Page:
Risk modelling firm AIR Worldwide has provided an estimate of the total property damage from hurricane Harvey’s flooding at between $65 billion and $75 billion, while the risk modeller also estimates private insured wind, surge and flood losses of over $10 billion.
The flooding property loss of up to $75 billion includes damage to properties eligible for coverage, whether they are actually insured or not and without any application of deductibles or limits, but do not include losses from Harvey’s winds or storm surge.
AIR puts insurance and reinsurance industry losses from hurricane Harvey’s wind, flood, and storm surge combined at over $10 billion, around $3 billion of which is due to winds and storm surge. These estimates do not include losses that fall to the National Flood Insurance Program (NFIP).
AIR explains hurricane Harvey:
After making landfall as a Category 4 hurricane near Rockport, Texas, on Thursday, August 24, hovering over Texas for the next 5 days, and then travelling through western Louisiana the following week, Harvey was downgraded to a remnant low over the weekend of September 2–3; it then moved into the Ohio Valley and dissipated. According to AIR, it had been almost a decade since the last hurricane landfall in Texas—Hurricane Ike in 2008—and the last Category 4 storm to impact the state was Hurricane Carla in 1961. The last Category 4 hurricane to make landfall anywhere in the U.S. was Charley in 2004, which struck southwestern Florida.
Harvey brought excessive and record-breaking rainfall; 51.88 inches were recorded in Cedar Bayou near Houston, which shattered the previous 48-inch rainfall record from any tropical storm or hurricane in the contiguous United States set by Tropical Storm Amelia in 1978 in Medina, Texas. The National Weather Service in Houston officially recorded 43.38 inches and 32.47 inches were recorded at Houston Hobby Airport, which exceeded the previous 3-day record for any major U.S. city. In Beaumont, 26.03 inches of rain were recorded on Tuesday, August 29, more than doubling its prior daily rainfall record of 12.76 inches set in 1923; the rainfall total there has been reported at 47.35 inches. As of Wednesday, more than five stations across southeastern Texas had surpassed 45 inches of rainfall. Reports indicate that Harvey dropped a total of 27 trillion gallons of rain on Texas and Louisiana in 6 days.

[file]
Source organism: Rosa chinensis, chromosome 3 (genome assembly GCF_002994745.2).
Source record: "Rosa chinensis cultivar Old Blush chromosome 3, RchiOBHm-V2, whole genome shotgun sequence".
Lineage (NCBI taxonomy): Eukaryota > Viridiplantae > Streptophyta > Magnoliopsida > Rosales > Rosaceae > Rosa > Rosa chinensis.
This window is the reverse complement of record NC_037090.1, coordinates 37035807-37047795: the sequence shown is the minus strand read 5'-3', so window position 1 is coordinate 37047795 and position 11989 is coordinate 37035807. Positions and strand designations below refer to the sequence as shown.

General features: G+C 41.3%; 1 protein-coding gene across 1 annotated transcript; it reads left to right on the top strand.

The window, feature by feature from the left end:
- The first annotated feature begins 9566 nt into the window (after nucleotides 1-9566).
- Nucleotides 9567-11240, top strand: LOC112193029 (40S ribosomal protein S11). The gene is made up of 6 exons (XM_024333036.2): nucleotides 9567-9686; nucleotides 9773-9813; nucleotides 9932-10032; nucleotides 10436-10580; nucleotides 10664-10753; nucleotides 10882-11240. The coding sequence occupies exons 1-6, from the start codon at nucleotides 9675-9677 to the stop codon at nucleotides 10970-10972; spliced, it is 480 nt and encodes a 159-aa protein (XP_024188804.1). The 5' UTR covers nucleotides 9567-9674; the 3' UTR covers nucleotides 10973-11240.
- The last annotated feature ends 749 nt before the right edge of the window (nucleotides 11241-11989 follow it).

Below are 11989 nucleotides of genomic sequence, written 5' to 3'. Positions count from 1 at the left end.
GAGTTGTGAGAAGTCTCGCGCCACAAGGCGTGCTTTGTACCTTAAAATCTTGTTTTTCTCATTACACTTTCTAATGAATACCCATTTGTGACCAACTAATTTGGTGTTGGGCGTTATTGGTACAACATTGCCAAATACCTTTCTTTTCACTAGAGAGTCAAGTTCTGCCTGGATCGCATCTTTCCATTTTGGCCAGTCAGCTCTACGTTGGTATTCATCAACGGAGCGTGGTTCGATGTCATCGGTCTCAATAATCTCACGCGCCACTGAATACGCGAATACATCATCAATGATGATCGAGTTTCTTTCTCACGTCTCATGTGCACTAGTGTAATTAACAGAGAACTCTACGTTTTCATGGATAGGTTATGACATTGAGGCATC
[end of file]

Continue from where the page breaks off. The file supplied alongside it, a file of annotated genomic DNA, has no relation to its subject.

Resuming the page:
According to AIR, more than half of the 120 river gauging stations in the Houston/Galveston area were in various stages of flooding during the event; several experienced major flood stages and crested with new record-setting flood levels. Buffalo Bayou, which flows through downtown Houston, crested at 63.5 feet—2 feet higher than the previous historical record of 61.2 feet set in 1992. Cypress Creek, which flows through neighborhoods north of downtown Houston, crested about 3 feet higher than the previous record of 94.3 feet set in 1949. Similarly, Neches River at Beaumont crested at 21.5 feet, about 10 feet higher than the previous record set in 2006. Flood levels corresponded to astounding 750-, 200-, and 100-year return periods for river water level stages on Cypress Creek near Westfield, Greens Bayou near Houston, and on West Fork San Jacinto River near Porter, Texas.
Homes in and around Houston are under 3 or 4 feet of water, overtaken by river and bayou flooding, with some residents reporting waterlines at more than 6 feet in their flood-damaged properties. In Wharton, the overflow from Houston has traveled southward and flooded homes. Much of the affected area is still flooded, although waters have receded in some areas.
AIR’s property loss estimates for flooding from Harvey capture losses from inland flood both on and off the floodplain based on simulated event scenarios that reflect uncertainty in precipitation observations, river flows, and modeled levee failures. The modeled hazard intensities reflect the maximum estimated river flows and maximum excess runoff intensities during the event from August 25–31, 2017.
AIR includes the following in its estimates; onshore residential, commercial, and industrial properties and their contents, automobiles, and time element coverage (additional living expenses for residential properties and business interruption for commercial properties); but not contingent business interruption losses resulting from the closure of oil refineries in the region.